Minister of Transport announces funding for Indigenous communities to address underwater vessel noise impacts on marine mammals

News release

June 30, 2021                         Vancouver, British Columbia                         Transport Canada

The path to reconciliation requires a true partnership between Canada and First Nations, Inuit, and Métis Nation when it comes to decisions about Canada’s marine environment. The Government of Canada, in cooperation with Indigenous Peoples, is taking concrete measures to address the complex range of threats that contribute to the endangerment of marine mammals, including addressing increased noise levels from nearby ships. This important partnership with Indigenous communities in British Columbia is one based on traditional knowledge sharing, science and inclusive engagement.

Today, the Minister of Transport, the Honourable Omar Alghabra announced almost $750,000 in funding through the Quiet Vessel Initiative for five Indigenous communities along the Trans Mountain Expansion Project marine shipping route.

The Indigenous communities receiving funding are the Malahat Nation, Cowichan Tribes, T’Sou-ke First Nation, Pacheedaht First Nation and Tseycum First Nation. Recipient communities will use this funding to build and improve their scientific capacity and expertise to measure and monitor the local impacts of underwater vessel noise. This includes purchasing and deploying equipment (such as hydrophones), providing training, collecting and analyzing acoustic data, and developing community awareness and education programs.

The five-year, $26 million Quiet Vessel Initiative is a critical investment in the most promising technologies, vessel designs, retrofits and operational practices to make vessels quieter. It is part of the Government of Canada’s commitment to address underwater vessel noise and to protect the marine environment.


“Canada’s approach to marine safety must continue to evolve to be as effective at protecting the ocean environment and vulnerable marine species as Canadians expect. Through the Quiet Vessel Initiative, we are working to address the impacts of underwater vessel noise, while gathering data to better understand how to protect our diverse marine ecosystems. We look forward to collaborating with Indigenous communities on these projects to learn from their traditional knowledge and to advance efforts to protect Canada’s marine ecosystems.”

The Honourable Omar Alghabra
Minister of Transport

“Malahat Nation looks forward to our project with the Quiet Vessel Initiative. Over the next two years we will initiate an acoustic monitoring program in Malahat’s traditional marine territory. This program will support the monitoring and protection of species like Southern Resident killer whales who are so important in our ecosystems and culture.”

Chief George Harry
Malahat Nation

“Cowichan Tribes would like to announce that we have been successful in acquiring funding through Transport Canada’s Quiet Vessel Initiative (QVI). These funds will be used to enhance our existing on-water program, S-hwuhwa’us Thi’lut Kw’atl’kwa (Thunderbird Protecting the Ocean). We undertake this work in order to ensure current and future generations may have continued access to and protection over our Marine Territory and all living beings within, thereby carrying out our inherent responsibilities.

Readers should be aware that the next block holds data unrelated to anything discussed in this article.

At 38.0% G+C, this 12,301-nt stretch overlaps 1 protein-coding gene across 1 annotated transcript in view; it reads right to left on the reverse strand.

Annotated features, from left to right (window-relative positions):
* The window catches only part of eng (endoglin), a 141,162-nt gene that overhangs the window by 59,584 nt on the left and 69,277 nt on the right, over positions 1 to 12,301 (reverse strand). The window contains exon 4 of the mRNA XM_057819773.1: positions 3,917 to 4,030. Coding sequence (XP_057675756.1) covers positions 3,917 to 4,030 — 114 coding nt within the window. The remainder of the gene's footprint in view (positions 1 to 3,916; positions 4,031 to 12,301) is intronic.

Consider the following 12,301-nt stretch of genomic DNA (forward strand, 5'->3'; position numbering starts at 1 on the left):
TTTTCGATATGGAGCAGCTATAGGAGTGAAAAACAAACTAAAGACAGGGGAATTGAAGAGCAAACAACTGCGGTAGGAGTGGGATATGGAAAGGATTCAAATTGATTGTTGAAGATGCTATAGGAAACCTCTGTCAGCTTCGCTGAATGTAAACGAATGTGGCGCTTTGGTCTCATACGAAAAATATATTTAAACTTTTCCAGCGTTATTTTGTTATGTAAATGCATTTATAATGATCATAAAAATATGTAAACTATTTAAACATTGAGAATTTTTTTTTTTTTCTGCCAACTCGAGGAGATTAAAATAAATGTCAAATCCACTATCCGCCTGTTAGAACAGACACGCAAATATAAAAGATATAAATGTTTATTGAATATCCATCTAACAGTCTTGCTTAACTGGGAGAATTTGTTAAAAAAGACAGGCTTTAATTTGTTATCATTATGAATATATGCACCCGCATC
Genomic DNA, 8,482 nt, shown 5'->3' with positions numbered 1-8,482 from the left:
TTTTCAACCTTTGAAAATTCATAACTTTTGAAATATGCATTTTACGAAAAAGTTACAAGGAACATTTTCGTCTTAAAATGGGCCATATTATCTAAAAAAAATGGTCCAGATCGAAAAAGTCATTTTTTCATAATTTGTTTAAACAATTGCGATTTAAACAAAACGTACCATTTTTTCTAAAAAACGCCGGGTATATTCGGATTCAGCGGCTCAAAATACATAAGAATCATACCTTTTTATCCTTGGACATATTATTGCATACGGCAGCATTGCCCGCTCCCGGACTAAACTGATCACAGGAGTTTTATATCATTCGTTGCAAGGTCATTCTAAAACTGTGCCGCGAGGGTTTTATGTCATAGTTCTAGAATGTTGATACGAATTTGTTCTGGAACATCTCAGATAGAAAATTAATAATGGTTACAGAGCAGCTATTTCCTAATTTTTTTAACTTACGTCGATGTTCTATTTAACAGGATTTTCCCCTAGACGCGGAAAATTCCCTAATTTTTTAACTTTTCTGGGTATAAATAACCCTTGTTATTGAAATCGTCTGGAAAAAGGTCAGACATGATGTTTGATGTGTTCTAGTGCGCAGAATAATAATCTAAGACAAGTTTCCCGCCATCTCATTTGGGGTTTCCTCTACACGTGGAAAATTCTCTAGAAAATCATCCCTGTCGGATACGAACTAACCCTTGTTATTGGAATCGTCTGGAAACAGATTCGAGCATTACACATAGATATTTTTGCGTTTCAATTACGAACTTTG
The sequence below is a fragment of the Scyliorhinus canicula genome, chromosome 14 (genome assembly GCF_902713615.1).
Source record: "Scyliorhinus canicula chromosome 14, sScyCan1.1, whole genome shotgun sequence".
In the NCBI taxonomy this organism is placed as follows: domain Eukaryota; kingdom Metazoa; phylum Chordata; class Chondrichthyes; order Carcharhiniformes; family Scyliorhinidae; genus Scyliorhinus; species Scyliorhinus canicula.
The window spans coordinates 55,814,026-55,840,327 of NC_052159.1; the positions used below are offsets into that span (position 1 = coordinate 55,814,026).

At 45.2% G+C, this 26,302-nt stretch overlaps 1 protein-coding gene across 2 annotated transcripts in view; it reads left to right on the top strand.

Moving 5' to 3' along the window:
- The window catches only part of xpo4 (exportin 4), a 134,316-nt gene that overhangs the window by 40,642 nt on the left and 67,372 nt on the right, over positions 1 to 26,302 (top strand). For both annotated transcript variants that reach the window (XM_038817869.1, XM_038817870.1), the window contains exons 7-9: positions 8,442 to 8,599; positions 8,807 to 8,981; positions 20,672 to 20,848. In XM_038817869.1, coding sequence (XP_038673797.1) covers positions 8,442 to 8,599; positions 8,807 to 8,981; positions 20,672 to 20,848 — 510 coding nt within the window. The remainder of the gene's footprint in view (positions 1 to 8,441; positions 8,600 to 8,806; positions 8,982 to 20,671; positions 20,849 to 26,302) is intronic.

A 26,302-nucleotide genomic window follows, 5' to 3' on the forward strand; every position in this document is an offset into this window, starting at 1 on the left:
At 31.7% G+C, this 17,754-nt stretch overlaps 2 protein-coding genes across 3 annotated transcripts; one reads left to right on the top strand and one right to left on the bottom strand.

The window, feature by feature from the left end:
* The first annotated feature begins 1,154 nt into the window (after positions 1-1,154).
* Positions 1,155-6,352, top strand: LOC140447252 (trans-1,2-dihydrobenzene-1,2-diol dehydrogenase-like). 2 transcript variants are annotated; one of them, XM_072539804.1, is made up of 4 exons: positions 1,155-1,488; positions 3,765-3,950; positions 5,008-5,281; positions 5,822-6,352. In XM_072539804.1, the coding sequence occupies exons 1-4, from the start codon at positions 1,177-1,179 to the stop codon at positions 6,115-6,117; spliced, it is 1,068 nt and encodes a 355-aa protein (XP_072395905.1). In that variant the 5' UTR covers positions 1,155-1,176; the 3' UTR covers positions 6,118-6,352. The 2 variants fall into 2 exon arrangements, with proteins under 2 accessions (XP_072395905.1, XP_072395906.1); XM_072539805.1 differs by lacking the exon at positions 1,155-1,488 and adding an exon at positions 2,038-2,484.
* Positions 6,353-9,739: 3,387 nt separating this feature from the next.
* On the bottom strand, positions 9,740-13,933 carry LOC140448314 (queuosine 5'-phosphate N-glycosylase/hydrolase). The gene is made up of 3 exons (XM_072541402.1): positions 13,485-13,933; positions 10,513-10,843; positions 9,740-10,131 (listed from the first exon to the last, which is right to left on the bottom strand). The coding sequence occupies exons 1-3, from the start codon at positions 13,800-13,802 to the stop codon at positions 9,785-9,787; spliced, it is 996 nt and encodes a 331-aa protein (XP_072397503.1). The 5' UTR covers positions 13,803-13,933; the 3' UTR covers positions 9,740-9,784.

This funding will allow for the purchase and installation of two shore-based hydrophone systems that will actively collect baseline underwater-soundscape information in Sansum Narrows. Sansum Narrows, central to Cowichan culture and history, is an important travel corridor for marine animals, but is threatened by the cumulative impacts of continued expanding use and ongoing developments.

This project will grow our understanding of the complex soundscape created by human activity in Sansum Narrows, which can be used to develop an action plan for reducing our cumulative impact on that important ecosystem. These efforts are directly linked to protecting and revitalizing our threatened marine relatives, including Q’ul-lhanumutsun - Southern Resident and Bigg’s Killer Whales.

Through these efforts, and in working alongside and collaboration with the BC Coast Hydrophone Network, Cowichan Tribes will be pursuing new partnerships and building upon existing ones that will help support overall capacity to develop an integrated network of monitoring within the our Marine Territory.”

Acting Chief Cindy Daniels
Cowichan Tribes

Quick facts

  • The Quiet Vessel Initiative is one of eight accommodation measures developed to address the concerns of Indigenous communities regarding the Trans Mountain Expansion Project.

  • Transport Canada is planning to launch another call for proposals to eligible Indigenous communities in late summer 2021. For more information, Indigenous communities can contact the Quiet Vessel Initiative at:

Associated links


Allison St-Jean
Senior Communications Advisor & Press Secretary
Office of the Honourable Omar Alghabra
Minister of Transport, Ottawa
(613) 290-8656

Media Relations
Transport Canada, Ottawa

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